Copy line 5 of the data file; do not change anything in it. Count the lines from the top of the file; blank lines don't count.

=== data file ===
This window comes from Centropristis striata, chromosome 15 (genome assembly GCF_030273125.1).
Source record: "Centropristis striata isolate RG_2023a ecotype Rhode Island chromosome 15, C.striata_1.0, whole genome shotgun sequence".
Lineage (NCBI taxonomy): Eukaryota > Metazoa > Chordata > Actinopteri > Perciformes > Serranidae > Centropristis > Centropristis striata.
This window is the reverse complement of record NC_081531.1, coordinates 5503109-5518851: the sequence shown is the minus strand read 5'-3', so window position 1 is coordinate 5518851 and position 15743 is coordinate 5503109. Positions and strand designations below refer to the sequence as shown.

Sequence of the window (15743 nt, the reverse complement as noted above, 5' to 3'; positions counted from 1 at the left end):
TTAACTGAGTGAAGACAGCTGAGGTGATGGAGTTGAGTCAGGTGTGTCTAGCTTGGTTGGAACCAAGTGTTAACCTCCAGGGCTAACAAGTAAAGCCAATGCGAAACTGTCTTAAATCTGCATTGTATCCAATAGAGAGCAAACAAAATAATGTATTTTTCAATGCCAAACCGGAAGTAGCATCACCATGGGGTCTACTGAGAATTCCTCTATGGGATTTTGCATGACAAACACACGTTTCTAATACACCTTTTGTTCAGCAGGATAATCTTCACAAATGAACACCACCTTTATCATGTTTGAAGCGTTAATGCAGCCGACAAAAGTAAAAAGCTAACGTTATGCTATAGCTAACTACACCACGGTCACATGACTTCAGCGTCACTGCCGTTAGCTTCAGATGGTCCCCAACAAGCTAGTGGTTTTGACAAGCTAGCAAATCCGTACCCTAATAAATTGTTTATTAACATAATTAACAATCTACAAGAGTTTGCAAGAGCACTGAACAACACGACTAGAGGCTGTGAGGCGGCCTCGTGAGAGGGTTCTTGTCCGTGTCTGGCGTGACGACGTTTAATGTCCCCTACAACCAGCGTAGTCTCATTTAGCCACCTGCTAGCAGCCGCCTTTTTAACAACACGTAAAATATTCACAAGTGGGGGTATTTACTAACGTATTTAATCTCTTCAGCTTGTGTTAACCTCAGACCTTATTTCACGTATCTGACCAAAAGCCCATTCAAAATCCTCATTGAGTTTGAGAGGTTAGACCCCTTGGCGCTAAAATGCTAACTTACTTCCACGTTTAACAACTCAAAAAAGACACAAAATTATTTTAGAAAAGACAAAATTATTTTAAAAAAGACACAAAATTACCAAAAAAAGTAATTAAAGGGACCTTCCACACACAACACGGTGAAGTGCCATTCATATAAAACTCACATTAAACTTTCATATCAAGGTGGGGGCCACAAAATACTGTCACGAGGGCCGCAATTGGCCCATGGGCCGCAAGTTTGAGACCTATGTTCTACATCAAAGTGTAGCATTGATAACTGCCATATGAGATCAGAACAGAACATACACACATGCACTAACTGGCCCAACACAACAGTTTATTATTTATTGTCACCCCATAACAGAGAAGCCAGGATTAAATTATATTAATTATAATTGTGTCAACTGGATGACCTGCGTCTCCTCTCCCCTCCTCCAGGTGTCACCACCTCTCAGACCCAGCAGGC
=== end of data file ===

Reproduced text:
Sequence of the window (15743 nt, the reverse complement as noted above, 5' to 3'; positions counted from 1 at the left end):